PARIS (Reuters) - France’s Socialist government, grappling with the imminent closure of a Peugeot car plant, presented a modest aid plan for the flagging auto industry on Wednesday, limited mainly to raising subsidies on electric vehicles.
The aid plan is much less ambitious than a 2008-09 package under the last government, which included a popular cash-for-clunkers scheme. The new offering will increase cash incentives for buyers of fully electric cars to 7,000 euros (5,500 pounds) from 5,000 euros at present, the industry ministry said in a statement after outlining the plan at a cabinet meeting.
Subsidies on hybrid cars, made in France by Peugeot but also by Toyota (7203.T), will double to 4,000 euros.
President Francois Hollande’s two-month-old government is being tested by its first industrial crisis as unions vow to wage war over PSA Peugeot Citroen’s (PEUP.PA) plan to shut its Aulnay plant near Paris and axe 8,000 jobs in France.
However, the industry’s woes are by no means limited to Peugeot. European car sales fell almost 7 percent in the first half of the year, with France, Italy and Spain all suffering declines at, or near, double-digit levels.
German leviathan Volkswagen (VOWG_p.DE) is one of the few manufacturers to be weathering the deepening economic slump, thanks partly to its broad presence in lucrative markets such as China, the United States and Brazil.
The French government’s aid package will also free up 150 million euros in state-backed loans to auto industry sub-contractors, hit hard by the slowdown, and oblige the government to make a quarter of its car purchases electric or hybrids.
Hollande has pledged to return French industry to health and ward off mass layoffs, but depleted state coffers after three years of economic crisis are limiting his firepower.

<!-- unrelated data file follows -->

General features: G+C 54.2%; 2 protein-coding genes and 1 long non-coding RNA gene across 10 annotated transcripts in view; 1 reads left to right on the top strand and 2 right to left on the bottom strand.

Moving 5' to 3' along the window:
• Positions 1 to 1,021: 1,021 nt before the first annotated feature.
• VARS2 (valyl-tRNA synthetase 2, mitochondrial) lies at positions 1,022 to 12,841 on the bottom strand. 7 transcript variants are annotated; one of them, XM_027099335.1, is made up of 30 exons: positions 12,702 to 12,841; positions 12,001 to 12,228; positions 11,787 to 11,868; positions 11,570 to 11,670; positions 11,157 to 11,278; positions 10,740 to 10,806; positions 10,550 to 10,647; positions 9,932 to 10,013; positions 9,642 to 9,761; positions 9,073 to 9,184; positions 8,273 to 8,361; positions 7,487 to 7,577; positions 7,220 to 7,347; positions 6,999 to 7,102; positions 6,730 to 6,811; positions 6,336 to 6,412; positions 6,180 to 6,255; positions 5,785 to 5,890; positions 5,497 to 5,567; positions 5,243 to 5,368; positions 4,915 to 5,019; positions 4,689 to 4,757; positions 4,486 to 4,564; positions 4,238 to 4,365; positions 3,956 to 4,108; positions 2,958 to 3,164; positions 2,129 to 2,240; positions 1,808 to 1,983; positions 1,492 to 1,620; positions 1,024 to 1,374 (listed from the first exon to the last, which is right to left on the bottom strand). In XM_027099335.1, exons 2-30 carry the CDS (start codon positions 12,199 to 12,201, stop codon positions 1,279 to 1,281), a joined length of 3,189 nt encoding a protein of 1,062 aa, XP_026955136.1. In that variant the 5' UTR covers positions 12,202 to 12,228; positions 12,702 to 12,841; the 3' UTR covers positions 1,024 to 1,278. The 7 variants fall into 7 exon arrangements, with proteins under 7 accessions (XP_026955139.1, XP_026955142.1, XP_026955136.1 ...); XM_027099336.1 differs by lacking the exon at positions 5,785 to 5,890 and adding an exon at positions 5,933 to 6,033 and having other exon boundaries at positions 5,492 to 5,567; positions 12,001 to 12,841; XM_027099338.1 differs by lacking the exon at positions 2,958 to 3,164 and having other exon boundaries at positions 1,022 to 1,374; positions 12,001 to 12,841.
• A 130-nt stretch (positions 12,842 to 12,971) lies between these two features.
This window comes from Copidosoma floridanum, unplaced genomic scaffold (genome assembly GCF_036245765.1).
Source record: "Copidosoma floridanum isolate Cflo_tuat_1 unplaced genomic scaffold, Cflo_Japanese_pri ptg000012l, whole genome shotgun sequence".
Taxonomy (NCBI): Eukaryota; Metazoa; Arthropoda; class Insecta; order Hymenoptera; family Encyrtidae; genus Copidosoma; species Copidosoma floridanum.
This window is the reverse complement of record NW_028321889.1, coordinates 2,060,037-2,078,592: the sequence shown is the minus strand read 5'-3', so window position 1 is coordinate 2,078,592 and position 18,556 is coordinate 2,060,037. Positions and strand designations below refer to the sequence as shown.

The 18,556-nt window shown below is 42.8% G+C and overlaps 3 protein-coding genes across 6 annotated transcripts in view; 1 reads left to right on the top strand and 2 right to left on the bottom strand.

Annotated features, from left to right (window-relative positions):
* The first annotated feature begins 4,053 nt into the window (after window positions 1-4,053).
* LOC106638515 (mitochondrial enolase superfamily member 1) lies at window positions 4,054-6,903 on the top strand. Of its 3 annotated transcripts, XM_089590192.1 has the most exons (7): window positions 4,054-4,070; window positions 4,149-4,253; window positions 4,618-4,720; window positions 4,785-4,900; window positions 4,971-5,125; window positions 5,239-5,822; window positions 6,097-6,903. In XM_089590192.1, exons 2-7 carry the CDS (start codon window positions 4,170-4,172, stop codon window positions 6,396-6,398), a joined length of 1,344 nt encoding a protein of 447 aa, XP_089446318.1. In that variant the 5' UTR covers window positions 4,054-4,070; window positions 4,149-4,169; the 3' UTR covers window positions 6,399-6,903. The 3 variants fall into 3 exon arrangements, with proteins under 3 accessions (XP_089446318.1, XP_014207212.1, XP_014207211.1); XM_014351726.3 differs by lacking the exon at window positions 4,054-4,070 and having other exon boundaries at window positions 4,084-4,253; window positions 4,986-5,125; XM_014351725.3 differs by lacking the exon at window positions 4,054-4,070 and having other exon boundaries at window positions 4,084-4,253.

Arnaud Montebourg, Hollande’s “Minister for Industrial Renewal”, will be under the spotlight as he outlines the auto plan the same day Peugeot posted a big first-half loss and workers protested at the Aulnay plant closure in 2014, the first car plant to shut in France for 20 years.
The subsidy rises, due to take effect at the end of the year, are aimed at boosting sales of Renault’s (RENA.PA) French-made “Zoe” electric car and Peugeot’s diesel-electric hybrids.
The market for environmentally friendly cars has barely taken off in France, despite existing incentives, with electric and hybrid vehicles making up only 0.2 percent and 0.8 percent respectively of new car registrations in the first quarter.
Toyota produces its hybrid Yaris in France, but the subsidies also benefit Japan’s Mitsubishi (7211.T), which makes Peugeot and Citroen’s small electric cars.
Peugeot has received around 4 billion euros in state aid in recent years.
Reporting by Guillaume Gilles and Julien Ponthus; Writing by Catherine Bremer; Editing by David Goodman